By Jeff Figler
I have always been really bad at finding my way from one place to another. I mean, I am really bad. My wife will ask me how to get from one city to another, and then accuse me of holding the map upside down. Of course, she is just trying to get back at me for some reason. Of course, right?
But I’ve been told that there are others who are poor at finding their way. I sure would not want to be the only one who is bad at directions.
You can even give me a compass and that has helped a little. I can tell if I am going S, N, E, or W, or somewhere in-between.
Actually, the first compass was invented in, you guessed it, China, during the Han Dynasty about 2000 years ago. The Chinese used the compass to help them towards a life of balance with the earth. Later it was used in military and maritime navigation. In the 1300s the dry compass was invented and in the early 1900s, the magnetic compass was introduced. Compasses offer direction for travelers, and being a navigational tool, indicates to travelers the direction they are heading.
The man credited with inventing the modern compass is William Sturgeon, which occurred after he discovered electromagnet. After his discovery, Sturgeon realized what power the compass had. It is due to electromagnetism that the modern compass was created. Modern travelers should be grateful.
The inner dial of the compass taps into the magnetic frequencies from the earth, and points in the direction in which a traveler is going.
Honestly, science was never my favorite subject. But if that’s how compasses work, then I’m fine. In reality, compasses have saved many lives of travelers, especially ones who have lost their way. So we all owe a debt of gratitude to William Sturgeon. Of course, others, such as Edmund Halley, Hans Orsted, Michael Faraday, and others, paved the way for Sturgeon.
Of course, since the compass has such a long history, there are vintage compasses that are auctioned from time to time, and which are very desirable to collectors.
A brass circumferentor lock from the late 18th century was auctioned for $16,000 at a Freeman’s auction. It was very ornate, with leaf borders, and a dome glass cover and brass dust cover. It came with the original mahogany, ebony and sycamore box. As with other vintage collectibles, the more ornate and preserved, the more valuable the item. A compass is no exception.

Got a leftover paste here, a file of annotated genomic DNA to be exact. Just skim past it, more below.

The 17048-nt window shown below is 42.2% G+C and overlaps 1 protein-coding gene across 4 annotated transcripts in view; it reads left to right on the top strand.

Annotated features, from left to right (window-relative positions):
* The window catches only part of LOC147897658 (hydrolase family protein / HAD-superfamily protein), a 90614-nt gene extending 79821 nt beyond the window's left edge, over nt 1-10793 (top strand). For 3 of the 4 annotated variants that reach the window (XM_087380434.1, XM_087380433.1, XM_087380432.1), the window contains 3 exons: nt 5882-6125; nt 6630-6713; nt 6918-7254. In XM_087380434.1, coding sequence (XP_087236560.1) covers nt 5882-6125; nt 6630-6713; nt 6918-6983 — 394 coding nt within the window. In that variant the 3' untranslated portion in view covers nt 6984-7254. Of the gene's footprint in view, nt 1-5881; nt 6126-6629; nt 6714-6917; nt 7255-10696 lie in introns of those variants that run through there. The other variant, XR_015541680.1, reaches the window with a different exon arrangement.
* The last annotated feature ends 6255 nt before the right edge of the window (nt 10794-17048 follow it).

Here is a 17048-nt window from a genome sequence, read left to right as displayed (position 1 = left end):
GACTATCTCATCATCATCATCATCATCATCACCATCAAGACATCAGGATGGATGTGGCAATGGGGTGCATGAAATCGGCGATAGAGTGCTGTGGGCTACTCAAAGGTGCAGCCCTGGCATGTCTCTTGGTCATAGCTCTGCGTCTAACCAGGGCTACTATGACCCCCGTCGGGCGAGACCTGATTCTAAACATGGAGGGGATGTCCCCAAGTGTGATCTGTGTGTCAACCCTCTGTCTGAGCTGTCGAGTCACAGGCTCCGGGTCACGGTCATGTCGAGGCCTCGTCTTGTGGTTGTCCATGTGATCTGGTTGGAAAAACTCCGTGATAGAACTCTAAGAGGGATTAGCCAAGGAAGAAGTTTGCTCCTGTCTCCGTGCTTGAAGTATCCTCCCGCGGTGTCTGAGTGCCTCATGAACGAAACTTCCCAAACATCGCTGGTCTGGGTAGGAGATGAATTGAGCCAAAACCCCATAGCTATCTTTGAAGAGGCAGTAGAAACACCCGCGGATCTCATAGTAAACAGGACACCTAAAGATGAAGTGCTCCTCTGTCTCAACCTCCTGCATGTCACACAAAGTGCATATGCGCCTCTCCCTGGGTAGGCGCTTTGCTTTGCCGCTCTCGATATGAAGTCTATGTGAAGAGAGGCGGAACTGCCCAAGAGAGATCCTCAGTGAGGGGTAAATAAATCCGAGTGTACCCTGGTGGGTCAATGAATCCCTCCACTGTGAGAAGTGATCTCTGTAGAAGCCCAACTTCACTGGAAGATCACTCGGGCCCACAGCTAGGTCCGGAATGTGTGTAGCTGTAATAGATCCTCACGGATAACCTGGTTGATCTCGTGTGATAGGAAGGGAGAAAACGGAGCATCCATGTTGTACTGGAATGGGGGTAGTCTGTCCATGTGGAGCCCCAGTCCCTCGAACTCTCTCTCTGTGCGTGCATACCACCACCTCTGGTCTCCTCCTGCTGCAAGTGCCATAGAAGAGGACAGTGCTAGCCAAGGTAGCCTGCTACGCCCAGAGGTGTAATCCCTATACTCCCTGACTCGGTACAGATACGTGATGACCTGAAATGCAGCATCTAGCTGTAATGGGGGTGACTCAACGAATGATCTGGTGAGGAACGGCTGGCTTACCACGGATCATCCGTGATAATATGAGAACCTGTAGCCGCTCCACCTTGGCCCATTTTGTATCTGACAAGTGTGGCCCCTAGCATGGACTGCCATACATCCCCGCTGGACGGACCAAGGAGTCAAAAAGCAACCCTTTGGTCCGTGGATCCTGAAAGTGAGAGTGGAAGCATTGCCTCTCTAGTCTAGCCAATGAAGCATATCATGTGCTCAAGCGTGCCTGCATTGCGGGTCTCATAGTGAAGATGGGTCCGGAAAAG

A cased surveyor’s compass from 1795 sold for $27,000 at auction. Inside the original case was the original label reading of the manufacturer, Goldsmith Chandlee Winchester.
Another compass, this one inscribed from General Philip Sheridan of the Union Army to H.C. Koch, a topographical engineer. Koch was a prolific engineer, and designed over 700 buildings, including the Milwaukee City Hall. The compass was evidently used during the Civil War. Oh, by the way, the compass sold for a whopping $35,850 at a Heritage auction. Of course, a compass such as this one, is coveted not only by compass collectors but by Civil War buffs as well.
A signed Spicer Dublin brass surveyor’s compass/transit with an engraved dial and its original wooden fitted case from the 19th century sold for $1,200 at Jeffrey Evans and Associates.
Simply put, most items are not made as well as ones from the past.
As for compasses, and even maps, I think I took a class in college on map reading. I should probably have paid more attention to the professor.
But my wife is learning. Now, when we go on trips, I drive and she reads the map. Her gripe now? I drive too slow … You just can’t win.
Jeff Figler has authored more than 600 published articles about collecting. He is one of the world’s leading experts on collectibles and is a former sports columnist for the St. Louis Post-Dispatch/STL Today, and San Diego Union Tribune. Jeff’s most recent book is Picker’s Pocket Guide to Baseball Memorabilia published by Krause Publications. You can learn more about Jeff by visiting his website collectingwithjeff.com. He can also be reached via email at firstname.lastname@example.org.
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